processing, tool dimensions can become just more scaling factors like thermal effects. Programs will be able to incorporate new tools into the cut just by going back 100 lines or so, and starting from there using the new tool's dimensions.
But Mr. Jeffs points to another benefit that will lead to even greater peace of mind: Program security. Or program control.
Contour is constantly vulnerable to redundant and dangerously outdated programs, he says. Designs are regularly revised by the customer. However, under the current system, an operator may accidentally load the wrong program from a diskette or from CNC memory—a program that is presumed current, but is in fact an old version missing the latest round of changes. The result can be costly, because the mistake is almost never caught until after the part has been cut.
Contour's response is The Rule. There may be only one copy of any program anywhere on the shop floor at any time. Even so, Contour machines a vast number of parts. Superseded programs do slip by.
However, the network will bring the potential to make The Rule obsolete. Every CNC's programs will reside on the common server. In fact, each program will come into existence only as the part is being machined.
But, these are side benefits. According to Mr. Stephenson, the furthest reaching implications of the open network will come from the mastery of the temperature variable. When a similar capability spreads to other shops, he says, it will eventually allow most of an airplane's fastener holes to be machined prior to assembly.
Compare that to today's process. Suppliers like Contour machine only non-critical holes, leaving the critical ones to be drilled while the mating components are held in place on a jig. Machine these holes any earlier, and thermal effects would move corresponding holes out of alignment.
The result: Every airplane model comes with a significant expense for jig tooling.
But what if a precise temperature allowance was already a part of each hole's location coordinates? If so, then mating structures would need only be brought to the same temperature for the holes to fall into place.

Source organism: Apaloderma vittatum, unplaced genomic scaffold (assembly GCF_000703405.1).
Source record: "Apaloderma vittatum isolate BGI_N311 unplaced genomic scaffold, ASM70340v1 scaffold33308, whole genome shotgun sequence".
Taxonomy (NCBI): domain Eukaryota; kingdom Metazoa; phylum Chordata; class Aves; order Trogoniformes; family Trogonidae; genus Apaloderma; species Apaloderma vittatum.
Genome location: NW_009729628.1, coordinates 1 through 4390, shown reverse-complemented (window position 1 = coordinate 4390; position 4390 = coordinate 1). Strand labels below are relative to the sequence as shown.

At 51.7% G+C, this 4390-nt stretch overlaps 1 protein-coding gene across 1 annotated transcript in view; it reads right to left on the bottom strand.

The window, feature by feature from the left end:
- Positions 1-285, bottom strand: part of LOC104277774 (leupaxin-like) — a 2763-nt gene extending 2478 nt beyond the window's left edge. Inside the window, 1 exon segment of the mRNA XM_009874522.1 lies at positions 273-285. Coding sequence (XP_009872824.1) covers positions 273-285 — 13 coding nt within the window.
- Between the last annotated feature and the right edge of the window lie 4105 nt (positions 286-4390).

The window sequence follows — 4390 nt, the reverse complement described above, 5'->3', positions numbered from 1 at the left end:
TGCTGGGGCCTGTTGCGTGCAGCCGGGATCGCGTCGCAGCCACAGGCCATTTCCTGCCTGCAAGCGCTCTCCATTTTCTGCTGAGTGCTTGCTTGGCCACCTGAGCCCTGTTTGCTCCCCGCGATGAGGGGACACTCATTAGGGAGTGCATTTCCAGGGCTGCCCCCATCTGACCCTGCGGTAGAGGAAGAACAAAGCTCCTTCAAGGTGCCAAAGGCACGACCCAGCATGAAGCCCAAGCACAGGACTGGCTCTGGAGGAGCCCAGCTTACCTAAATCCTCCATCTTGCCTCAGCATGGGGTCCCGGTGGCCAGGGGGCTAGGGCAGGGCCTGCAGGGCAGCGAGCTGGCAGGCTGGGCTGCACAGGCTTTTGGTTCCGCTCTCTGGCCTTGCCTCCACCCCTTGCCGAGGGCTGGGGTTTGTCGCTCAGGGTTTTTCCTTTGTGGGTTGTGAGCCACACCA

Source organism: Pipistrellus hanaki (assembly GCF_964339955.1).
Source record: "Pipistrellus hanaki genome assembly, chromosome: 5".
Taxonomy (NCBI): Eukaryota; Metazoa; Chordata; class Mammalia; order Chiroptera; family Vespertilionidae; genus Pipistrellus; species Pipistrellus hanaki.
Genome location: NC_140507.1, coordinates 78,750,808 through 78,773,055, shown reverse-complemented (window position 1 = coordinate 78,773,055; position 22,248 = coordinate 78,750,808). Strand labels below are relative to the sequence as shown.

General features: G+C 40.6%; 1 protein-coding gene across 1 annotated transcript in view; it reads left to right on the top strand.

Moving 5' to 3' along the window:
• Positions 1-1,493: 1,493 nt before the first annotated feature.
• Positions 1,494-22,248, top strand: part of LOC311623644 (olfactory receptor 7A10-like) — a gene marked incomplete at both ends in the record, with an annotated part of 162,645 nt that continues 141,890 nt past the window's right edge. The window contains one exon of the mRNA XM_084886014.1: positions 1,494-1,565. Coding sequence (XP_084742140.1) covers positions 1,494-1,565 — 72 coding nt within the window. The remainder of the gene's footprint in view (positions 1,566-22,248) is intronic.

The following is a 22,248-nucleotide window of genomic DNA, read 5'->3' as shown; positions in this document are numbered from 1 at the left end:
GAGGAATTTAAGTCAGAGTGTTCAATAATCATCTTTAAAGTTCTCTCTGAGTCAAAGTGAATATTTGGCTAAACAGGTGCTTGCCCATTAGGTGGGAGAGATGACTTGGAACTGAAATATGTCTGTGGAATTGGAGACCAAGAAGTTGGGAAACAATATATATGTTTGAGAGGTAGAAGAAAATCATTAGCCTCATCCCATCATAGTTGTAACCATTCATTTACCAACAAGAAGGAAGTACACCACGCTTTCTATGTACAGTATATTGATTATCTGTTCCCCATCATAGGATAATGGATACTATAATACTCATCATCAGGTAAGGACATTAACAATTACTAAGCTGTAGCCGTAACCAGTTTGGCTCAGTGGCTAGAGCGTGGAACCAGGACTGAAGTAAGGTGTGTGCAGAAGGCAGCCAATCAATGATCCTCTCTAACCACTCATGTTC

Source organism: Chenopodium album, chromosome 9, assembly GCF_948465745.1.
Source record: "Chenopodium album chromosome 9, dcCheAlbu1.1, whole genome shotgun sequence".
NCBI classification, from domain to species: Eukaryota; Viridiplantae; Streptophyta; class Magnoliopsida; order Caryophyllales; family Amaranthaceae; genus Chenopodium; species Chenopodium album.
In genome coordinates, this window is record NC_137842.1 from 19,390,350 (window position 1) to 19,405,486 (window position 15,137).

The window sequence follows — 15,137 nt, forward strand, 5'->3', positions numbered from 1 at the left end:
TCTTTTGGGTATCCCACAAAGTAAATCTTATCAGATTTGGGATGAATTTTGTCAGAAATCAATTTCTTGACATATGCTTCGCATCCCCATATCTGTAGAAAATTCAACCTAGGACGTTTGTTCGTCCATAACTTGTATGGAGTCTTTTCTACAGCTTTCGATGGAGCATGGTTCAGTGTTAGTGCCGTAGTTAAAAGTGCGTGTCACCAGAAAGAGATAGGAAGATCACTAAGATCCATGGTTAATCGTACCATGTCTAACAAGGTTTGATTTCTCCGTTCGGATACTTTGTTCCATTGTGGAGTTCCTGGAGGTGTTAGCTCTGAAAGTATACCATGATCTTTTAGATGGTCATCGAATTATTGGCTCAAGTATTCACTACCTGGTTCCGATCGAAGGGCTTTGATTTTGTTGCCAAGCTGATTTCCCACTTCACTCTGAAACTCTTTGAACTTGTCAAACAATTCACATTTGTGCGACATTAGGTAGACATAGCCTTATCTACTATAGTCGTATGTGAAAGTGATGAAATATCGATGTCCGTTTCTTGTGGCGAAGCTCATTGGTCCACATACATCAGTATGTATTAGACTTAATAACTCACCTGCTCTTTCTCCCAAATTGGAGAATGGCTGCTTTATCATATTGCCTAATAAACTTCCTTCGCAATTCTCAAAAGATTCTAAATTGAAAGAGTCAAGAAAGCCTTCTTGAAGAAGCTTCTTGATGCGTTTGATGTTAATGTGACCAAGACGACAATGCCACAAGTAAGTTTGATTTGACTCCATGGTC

The result could be jigless assembly of much of the airframe, which would drastically change the economies of scale. Without the jig tooling cost to amortize over the production run of an aircraft, these runs could shrink considerably and still be profitable.
Today, airplane buyers must select from among just a handful of mass-produced models. But tomorrow, temperature-compensated machining may make custom-designed aircraft quite feasible.
Contour Aerospace illustrates one example of the type of process improvements that can be won from an open CNC system. However, Memex Electronics president Tom Gaasenbeek can cite another, somewhat more confidential application, involving a company that expects to win an entirely different set of benefits.
A major Midwestern manufacturing facility has used the adapter boards to network the CNCs in a pair of two-machine flexible manufacturing cells, creating a four-machine system for large-batch machining. The resulting faster data communication has already cut cycle time per part by 17 percent, because there is no longer a delay before each new cycle while the CNC receives the cell controller's instructions via the serial interface.
However, the network also permits centralized, real-time monitoring and control of the entire machine and material handling system, all through a single PC software master (see sidebar).
The next addition to this network will be a coordinate measuring machine, to allow the network server to gather part quality data automatically and monitor statistical trends. When the server discovers that a feature is trending out of spec—say, because a tool is starting to wear—it will react accordingly, says Mr. Gaasenbeek. The network software will automatically change the appropriate work offsets or rewrite the NC code to bring subsequent parts in on target.
The juxtaposition of this example alongside Contour's illustrates an important characteristic of open CNC systems. Whether the "openness" is by design or the result of a retrofit, the possible applications of an open system are...well, wide open.
Contour will add to the information available to its previous serial network system, to achieve a process that senses and adapts to temperature. A similar feedback system could sense and adapt to horsepower demand, for adaptive roughing that guards against tool breaks. And a system for acoustic monitoring of tool wear—that is, letting the network listen to the cutter's whine the way skilled machinists do now—has been proposed for automatic tool management of the networked flexible cells described above.
But an open CNC also can let information flow out. When they share the same network protocol, why can't the shopfloor network and the office network be part of the same entity? The merger could let any linked PC access the current status of any and all machines—even across the Internet—and automatically track trends for maintenance, scheduling, and even profit projections based on machine output.
Open architecture simply means that automation no longer has to end at the CNC.
And in the case of Contour Aerospace, it didn't have to end at old CNCs, either.